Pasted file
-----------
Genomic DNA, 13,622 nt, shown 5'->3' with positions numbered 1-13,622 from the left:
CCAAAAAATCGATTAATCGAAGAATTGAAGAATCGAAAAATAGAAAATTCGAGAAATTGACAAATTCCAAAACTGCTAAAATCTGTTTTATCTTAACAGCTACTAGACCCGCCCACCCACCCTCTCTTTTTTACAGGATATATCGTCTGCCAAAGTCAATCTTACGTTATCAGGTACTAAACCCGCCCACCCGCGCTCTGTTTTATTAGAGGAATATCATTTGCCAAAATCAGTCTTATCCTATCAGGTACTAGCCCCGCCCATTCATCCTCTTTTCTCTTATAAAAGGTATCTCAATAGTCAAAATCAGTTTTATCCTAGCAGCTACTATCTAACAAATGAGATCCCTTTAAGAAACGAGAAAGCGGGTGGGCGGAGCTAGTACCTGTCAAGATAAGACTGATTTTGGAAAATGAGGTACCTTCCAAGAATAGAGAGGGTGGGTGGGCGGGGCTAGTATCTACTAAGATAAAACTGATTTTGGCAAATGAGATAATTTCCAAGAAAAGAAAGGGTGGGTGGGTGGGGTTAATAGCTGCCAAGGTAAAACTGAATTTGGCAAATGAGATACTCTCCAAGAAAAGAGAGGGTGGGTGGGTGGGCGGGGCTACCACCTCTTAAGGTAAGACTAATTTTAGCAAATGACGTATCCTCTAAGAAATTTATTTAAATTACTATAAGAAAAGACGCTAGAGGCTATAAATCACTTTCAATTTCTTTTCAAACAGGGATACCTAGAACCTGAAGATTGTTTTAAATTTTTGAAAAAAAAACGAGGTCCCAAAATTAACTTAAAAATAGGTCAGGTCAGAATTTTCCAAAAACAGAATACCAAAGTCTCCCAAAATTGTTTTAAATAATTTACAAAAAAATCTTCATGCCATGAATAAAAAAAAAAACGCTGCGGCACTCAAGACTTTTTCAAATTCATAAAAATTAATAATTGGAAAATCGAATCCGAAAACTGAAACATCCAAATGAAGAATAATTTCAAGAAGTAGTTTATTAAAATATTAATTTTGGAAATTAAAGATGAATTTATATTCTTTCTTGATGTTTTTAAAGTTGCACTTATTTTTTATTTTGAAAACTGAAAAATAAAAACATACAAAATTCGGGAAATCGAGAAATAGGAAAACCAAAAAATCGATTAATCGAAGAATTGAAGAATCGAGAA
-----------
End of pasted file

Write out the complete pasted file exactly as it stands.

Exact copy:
Genomic DNA, 13,622 nt, shown 5'->3' with positions numbered 1-13,622 from the left:
CCAAAAAATCGATTAATCGAAGAATTGAAGAATCGAAAAATAGAAAATTCGAGAAATTGACAAATTCCAAAACTGCTAAAATCTGTTTTATCTTAACAGCTACTAGACCCGCCCACCCACCCTCTCTTTTTTACAGGATATATCGTCTGCCAAAGTCAATCTTACGTTATCAGGTACTAAACCCGCCCACCCGCGCTCTGTTTTATTAGAGGAATATCATTTGCCAAAATCAGTCTTATCCTATCAGGTACTAGCCCCGCCCATTCATCCTCTTTTCTCTTATAAAAGGTATCTCAATAGTCAAAATCAGTTTTATCCTAGCAGCTACTATCTAACAAATGAGATCCCTTTAAGAAACGAGAAAGCGGGTGGGCGGAGCTAGTACCTGTCAAGATAAGACTGATTTTGGAAAATGAGGTACCTTCCAAGAATAGAGAGGGTGGGTGGGCGGGGCTAGTATCTACTAAGATAAAACTGATTTTGGCAAATGAGATAATTTCCAAGAAAAGAAAGGGTGGGTGGGTGGGGTTAATAGCTGCCAAGGTAAAACTGAATTTGGCAAATGAGATACTCTCCAAGAAAAGAGAGGGTGGGTGGGTGGGCGGGGCTACCACCTCTTAAGGTAAGACTAATTTTAGCAAATGACGTATCCTCTAAGAAATTTATTTAAATTACTATAAGAAAAGACGCTAGAGGCTATAAATCACTTTCAATTTCTTTTCAAACAGGGATACCTAGAACCTGAAGATTGTTTTAAATTTTTGAAAAAAAAACGAGGTCCCAAAATTAACTTAAAAATAGGTCAGGTCAGAATTTTCCAAAAACAGAATACCAAAGTCTCCCAAAATTGTTTTAAATAATTTACAAAAAAATCTTCATGCCATGAATAAAAAAAAAAACGCTGCGGCACTCAAGACTTTTTCAAATTCATAAAAATTAATAATTGGAAAATCGAATCCGAAAACTGAAACATCCAAATGAAGAATAATTTCAAGAAGTAGTTTATTAAAATATTAATTTTGGAAATTAAAGATGAATTTATATTCTTTCTTGATGTTTTTAAAGTTGCACTTATTTTTTATTTTGAAAACTGAAAAATAAAAACATACAAAATTCGGGAAATCGAGAAATAGGAAAACCAAAAAATCGATTAATCGAAGAATTGAAGAATCGAGAA